While I was still in hospital and walking around the corridors for rehabilitation and exercise I heard someone call “Hello, hello!” from one of the rooms. Aha, I thought, someone who speaks English! Being on an orthopedics ward where hardly anyone spoke English was motivation enough for me to follow the sound into the room. There were two guys, one of whom was the English speaker. Apparently it was the non-English speaker who wanted to know when I had had surgery since he had had a similar operation, but didn't seem to be making much progress with his rehab. I had noticed him the previous day looking woebegone and struggling with a walker while I was making one of my rather frequent peregrinations on my crutches in the corridor, a lot of which was motivated by sheer boredom. I told them that my operation had taken place four or five days earlier and they marveled that I was walking around so much already. I was taken aback since I didn't think I was doing anything to be marveled at, I was just doing what my physical therapist told me to do. Towards the end of my stay I dropped in on them again. They both looked rather depressed. The non-English speaking guy was still struggling with his walker. The other man looked anxiety ridden and explained that he was frightened over the prospect of having surgery on his ankle. I said that that was a tough call and told them that I was being discharged the next day and wished them luck.

Prague style "hot dog" and hot wine
     Another time road buddy and I were walking near the Old Town Square as I was now doing my rehab walking around the streets instead of pacing up and down a hospital corridor. I was about to get a “hot dog” at the kiosk when I almost bumped into a man using a walker. I grinned sheepishly and apologized nodding to my crutches and shrugged indicating that we were in the same boat. He was with his wife and another couple and we all started exchanging pleasantries: the weather's nice and isn't Prague a beautiful city? How long have you been here and where are you from, etc.? Turns out they were from Amsterdam in the Netherlands and spoke English with a charming accent but quite fluently. They were in Prague for only a few days and were surprised to hear that we were spending the winter and that I had actually just spent 12 days in hospital here in Prague. They said that Amsterdam, too, was a beautiful city and we had to admit that we had not visited that city...yet. They went on their way and road buddy and I shared a “hot dog” and hot wine.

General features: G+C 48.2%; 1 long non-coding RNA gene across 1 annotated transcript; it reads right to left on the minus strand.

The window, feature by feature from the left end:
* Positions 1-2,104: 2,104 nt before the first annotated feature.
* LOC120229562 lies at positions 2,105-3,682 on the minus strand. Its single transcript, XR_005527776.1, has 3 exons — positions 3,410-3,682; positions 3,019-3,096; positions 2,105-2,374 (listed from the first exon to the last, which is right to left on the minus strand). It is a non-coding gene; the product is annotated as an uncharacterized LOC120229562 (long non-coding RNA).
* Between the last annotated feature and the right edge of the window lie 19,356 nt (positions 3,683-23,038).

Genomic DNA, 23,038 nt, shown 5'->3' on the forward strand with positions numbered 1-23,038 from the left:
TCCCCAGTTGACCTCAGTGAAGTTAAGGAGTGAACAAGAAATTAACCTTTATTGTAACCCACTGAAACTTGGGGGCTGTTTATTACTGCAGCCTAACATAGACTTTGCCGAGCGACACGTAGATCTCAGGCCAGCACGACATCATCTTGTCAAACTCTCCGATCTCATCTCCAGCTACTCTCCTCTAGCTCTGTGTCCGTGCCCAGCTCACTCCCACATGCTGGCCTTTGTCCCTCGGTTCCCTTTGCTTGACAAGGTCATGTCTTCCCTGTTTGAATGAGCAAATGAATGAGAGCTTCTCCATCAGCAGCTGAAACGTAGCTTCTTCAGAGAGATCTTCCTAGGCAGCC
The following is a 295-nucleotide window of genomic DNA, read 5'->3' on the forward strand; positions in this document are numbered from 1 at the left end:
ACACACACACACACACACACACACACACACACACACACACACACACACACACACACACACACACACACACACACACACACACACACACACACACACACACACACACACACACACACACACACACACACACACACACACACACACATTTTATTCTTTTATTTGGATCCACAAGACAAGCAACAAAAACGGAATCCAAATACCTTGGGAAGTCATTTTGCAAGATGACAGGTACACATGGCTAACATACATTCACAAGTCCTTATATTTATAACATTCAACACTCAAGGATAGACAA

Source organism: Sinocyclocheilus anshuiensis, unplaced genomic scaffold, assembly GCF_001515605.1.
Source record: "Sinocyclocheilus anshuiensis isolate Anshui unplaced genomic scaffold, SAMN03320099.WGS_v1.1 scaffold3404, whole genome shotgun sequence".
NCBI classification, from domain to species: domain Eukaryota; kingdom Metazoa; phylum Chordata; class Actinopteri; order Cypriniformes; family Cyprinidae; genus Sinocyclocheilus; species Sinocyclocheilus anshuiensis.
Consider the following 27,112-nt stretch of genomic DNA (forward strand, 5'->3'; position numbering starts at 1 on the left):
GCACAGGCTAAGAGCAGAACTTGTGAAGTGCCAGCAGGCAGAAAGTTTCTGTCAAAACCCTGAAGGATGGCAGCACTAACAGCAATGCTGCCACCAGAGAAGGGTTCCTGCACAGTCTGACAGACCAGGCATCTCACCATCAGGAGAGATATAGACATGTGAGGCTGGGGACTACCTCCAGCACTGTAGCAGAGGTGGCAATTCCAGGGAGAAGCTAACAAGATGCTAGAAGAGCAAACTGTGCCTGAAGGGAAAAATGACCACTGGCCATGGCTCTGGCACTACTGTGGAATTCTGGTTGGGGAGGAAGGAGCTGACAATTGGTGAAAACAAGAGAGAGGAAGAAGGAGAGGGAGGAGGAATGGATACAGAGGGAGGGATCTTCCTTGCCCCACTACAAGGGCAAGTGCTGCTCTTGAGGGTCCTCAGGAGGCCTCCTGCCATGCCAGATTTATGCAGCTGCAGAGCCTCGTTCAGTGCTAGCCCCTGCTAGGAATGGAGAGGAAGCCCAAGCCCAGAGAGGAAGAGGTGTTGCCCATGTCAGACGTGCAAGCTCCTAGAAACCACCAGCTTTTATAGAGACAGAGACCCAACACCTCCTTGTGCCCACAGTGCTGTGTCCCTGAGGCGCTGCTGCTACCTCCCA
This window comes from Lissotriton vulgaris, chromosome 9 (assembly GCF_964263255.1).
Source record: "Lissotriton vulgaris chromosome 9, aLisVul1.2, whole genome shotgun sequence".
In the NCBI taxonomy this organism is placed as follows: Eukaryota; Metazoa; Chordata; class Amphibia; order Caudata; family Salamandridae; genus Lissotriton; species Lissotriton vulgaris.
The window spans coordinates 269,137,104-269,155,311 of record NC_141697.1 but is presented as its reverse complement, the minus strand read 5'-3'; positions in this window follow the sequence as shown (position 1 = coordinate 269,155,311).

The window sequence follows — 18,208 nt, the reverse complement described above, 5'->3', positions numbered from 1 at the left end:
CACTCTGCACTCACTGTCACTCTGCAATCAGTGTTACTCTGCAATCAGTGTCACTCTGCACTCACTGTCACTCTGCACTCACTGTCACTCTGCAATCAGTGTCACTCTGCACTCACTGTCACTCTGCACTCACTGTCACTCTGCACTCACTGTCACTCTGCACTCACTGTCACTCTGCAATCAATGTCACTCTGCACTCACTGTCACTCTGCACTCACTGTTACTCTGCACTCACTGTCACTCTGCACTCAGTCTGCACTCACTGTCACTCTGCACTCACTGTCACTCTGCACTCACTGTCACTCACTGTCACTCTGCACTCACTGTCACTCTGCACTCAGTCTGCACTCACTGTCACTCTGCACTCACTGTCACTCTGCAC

my musician and fellow cripple
     Most recently, yesterday as a matter of fact, road buddy and I decided to go walking at the fair grounds and huge park situated in the Holešovice area a little north of the Old City center where we live. We boarded a handicapped-friendly tram in our neighborhood and headed for the park. While we were walking along a trail in the wooded park I noticed an older man who was struggling along, a little bent over and leaning heavily on two crutches. (When you're on crutches yourself you tend to be more aware of other people in similar circumstances.) I didn't think more about him as we sat near a children's playground watching the kids play, but I noticed him sitting on another bench a little distance off to my left, then get up and move on. I snapped of picture of him at that moment.

     As we were walking back towards the tram stop a man approached us from behind on a kind of golf cart and started addressing me in rapid fire Czech. I apologized and told him that I didn't speak Czech, whereupon he started speaking to us in English. He also marveled at my dexterity with the crutches and said that I was “lucky” to have only broken a leg. He wondered how old I was, and called me a “kid”. I asked him how old he was, but he claimed that his English wasn't good enough. So I told him that I was 71, then he admitted that he was 76. I said that that wasn't that much of a difference at our age. I told him, since he asked, that I was American. He wanted to know where I was from and I told him. He said that he knew Boston well and had played music there.  I exclaimed: "Oh, you are a musician!" But he demurred and corrected that he “was” a musician. He was obviously in more serious condition than I, I'm guessing probably diabetes related problems with his feet and legs. Anyway, we exchanged fare thee well and god speeds and we both continued on our separate ways, he in his cart and me on my crutches.

     These are conversations that would not have happened without my indispensable conversation openers, my constant companions, my spare legs.

    Here are a few random pix from the playground bench:

Sunday strollers

"This is how you do it."

"Yeah,  I come here all the time, that's why I'm so good at it."

a banana a day keeps the jim-jams away

absolute beauty

Progress? at Fukushima

Sabtu, 09 Maret 2013 0 komentar
Fukushima Nuclear Meltdown Update

Fukushima from another by-the-numbers angle

     For what it's worth and for those who are interested in the progress/lack of progress being made at the Fukushima Nuclear Power plant that was devastated by the killer tsunami on March 11, 2011, here is the latest update to appear in The Japan Times English language newspaper. The second link is by a non-Japanese writer in the Asia Times English language newspaper based in Hong Kong. Both articles leave little doubt about the ongoing seriousness of the Herculean task facing the decommissioning of this plant.